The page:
Working with Challenging Parents
Ch. 2 Dealing with Anger
We're a Teacher-Parent Team
We must approach our parents like a teammate. Like any team, we'll have losing and winning seasons. Therefore, it's important to note that a group will process through five stages of behavior. These five stages of group behavior are:
- forming--orientation process
- storming--ariseal of conflict
- norming--development of a bond
- performing--productive phase
- and adjourning--accomplishment of goals
When CONFLICT happens
Things to Remember about Anger
- Anger is a natural response when one feels as if they are being attacked
- Sometimes it's mis-directed
- You can't control how a parent behaves, but you can control how you react
Get un-stuck in the Storm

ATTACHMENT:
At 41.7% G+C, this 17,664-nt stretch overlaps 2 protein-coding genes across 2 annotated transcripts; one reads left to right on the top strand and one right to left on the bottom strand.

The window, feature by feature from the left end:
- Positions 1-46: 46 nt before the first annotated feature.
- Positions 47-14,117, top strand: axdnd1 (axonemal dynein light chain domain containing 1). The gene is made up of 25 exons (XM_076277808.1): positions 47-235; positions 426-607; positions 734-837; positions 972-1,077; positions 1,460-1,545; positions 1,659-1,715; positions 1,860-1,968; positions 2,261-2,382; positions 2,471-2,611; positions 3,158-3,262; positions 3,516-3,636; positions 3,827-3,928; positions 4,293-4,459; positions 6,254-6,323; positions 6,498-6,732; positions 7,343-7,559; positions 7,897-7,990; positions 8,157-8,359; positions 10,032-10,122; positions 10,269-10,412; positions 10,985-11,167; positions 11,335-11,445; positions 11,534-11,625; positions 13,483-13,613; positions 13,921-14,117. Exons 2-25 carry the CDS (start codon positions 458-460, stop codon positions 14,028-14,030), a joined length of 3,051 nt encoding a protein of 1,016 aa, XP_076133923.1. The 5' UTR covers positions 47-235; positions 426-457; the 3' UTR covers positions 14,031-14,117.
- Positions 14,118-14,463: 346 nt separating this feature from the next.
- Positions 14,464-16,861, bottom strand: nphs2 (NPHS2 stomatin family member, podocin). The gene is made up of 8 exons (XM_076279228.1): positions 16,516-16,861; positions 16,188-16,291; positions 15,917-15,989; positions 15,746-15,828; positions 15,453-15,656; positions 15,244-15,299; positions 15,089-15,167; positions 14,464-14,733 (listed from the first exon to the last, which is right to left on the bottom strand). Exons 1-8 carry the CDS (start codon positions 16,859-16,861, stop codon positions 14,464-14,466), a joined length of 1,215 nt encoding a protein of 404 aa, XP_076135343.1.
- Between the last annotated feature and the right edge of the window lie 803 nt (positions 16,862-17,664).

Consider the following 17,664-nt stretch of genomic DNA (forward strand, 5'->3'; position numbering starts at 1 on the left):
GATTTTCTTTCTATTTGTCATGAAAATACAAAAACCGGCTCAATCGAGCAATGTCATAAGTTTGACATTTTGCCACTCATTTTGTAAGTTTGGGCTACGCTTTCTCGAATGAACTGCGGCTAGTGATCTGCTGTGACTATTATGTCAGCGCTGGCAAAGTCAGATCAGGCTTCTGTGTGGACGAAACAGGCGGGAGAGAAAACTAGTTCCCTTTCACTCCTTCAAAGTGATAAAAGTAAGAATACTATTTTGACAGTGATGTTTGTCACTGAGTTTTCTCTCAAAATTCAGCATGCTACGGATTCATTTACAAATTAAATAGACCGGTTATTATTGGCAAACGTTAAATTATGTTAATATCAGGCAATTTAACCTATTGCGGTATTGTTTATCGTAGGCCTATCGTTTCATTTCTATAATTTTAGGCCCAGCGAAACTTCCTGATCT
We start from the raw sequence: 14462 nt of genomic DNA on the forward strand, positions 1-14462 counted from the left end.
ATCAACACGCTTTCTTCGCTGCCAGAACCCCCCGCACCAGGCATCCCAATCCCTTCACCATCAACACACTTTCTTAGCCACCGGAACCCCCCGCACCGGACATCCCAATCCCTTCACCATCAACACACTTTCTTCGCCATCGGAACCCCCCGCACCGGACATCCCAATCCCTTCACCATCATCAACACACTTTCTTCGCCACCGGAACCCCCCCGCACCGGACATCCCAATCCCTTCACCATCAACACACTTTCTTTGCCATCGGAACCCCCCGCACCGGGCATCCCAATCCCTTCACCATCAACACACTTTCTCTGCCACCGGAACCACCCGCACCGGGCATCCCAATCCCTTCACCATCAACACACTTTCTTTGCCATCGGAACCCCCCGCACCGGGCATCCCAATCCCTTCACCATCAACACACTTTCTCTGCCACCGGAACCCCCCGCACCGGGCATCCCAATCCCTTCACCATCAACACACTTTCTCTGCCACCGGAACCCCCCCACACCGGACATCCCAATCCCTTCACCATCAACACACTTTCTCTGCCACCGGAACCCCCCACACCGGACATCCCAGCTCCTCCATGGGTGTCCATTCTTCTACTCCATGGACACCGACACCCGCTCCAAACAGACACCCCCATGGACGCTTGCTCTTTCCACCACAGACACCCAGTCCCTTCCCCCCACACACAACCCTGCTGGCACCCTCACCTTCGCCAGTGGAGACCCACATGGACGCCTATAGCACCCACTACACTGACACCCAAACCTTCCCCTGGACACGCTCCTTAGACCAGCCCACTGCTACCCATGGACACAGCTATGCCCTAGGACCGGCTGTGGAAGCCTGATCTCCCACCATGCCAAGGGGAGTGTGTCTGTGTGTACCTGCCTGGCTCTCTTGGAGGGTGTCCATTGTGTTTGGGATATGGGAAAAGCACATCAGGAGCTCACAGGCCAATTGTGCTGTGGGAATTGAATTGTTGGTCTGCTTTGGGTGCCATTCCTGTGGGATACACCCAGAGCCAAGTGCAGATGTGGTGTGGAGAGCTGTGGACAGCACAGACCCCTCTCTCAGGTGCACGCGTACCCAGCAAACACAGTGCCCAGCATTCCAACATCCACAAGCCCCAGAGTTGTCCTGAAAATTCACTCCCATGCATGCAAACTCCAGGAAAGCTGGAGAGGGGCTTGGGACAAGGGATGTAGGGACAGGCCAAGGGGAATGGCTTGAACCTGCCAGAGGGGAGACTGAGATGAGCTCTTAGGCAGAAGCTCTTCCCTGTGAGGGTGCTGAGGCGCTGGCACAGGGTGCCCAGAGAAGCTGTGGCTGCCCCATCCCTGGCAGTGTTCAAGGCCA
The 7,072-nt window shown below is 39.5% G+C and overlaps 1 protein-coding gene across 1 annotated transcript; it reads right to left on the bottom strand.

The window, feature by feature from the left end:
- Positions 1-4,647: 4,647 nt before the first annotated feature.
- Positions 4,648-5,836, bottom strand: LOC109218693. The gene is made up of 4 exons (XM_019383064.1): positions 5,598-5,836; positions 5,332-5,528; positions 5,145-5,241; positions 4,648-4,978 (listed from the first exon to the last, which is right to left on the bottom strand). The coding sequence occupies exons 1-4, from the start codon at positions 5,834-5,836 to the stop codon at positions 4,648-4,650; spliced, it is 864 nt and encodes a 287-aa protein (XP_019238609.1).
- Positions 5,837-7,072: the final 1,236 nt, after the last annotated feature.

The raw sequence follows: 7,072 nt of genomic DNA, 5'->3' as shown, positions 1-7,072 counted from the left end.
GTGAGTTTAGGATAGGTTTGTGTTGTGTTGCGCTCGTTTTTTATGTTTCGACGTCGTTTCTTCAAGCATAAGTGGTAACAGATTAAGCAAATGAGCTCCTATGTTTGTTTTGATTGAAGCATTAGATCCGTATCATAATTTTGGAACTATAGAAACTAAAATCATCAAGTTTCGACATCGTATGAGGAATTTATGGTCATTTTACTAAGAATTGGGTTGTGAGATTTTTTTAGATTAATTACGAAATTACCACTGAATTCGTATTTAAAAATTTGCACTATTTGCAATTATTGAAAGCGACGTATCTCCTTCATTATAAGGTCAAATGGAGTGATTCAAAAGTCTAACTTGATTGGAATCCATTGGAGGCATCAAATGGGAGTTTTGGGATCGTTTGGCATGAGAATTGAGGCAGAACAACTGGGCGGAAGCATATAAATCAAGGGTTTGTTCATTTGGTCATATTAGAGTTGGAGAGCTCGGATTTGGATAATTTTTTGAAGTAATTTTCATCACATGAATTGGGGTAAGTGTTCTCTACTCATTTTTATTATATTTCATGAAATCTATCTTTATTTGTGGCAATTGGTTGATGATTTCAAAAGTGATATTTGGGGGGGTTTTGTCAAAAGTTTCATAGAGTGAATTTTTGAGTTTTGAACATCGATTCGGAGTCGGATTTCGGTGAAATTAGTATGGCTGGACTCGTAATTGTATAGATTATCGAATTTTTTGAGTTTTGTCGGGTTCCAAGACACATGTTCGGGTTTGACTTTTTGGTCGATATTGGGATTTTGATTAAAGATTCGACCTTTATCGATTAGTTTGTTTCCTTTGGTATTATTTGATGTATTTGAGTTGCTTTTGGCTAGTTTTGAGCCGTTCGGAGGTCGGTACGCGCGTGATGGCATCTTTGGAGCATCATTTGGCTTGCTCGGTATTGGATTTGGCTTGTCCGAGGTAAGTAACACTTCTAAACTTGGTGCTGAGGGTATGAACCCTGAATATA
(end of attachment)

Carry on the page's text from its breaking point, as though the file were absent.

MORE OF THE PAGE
1. Remain Calm
2. Be Specific
3. AGREE with ONE item
4. Be kind
What do I do?
- When possible, schedule the parent meeting ahead of time. You want to have time to collect your thoughts.
- Create an agenda of the specific areas you'd like to discuss with the parent.
- Greet the parent at the door.
- Sit at the student desks. You do not want to give off an air of superiority.
- Provide a snack of some kind or offer a beverage. You want the parent to feel at ease. Cheetos puts everyone on an equal playing field.
- Let the parent speak first.
- Be sure to have open body language.
- Actively listen.
- Take notes for documentation.
- Do not interrupt.
- If you feel the heat start to rise, remember you are the professional in the room. You must act accordingly.
- "I understand your concern. Here's my concern."
- "Here's the plan" or "I made a mistake".
- Be honest. No one likes to feel like they are being placated or lied to.
Thousand Oaks, CA: Corwin Press.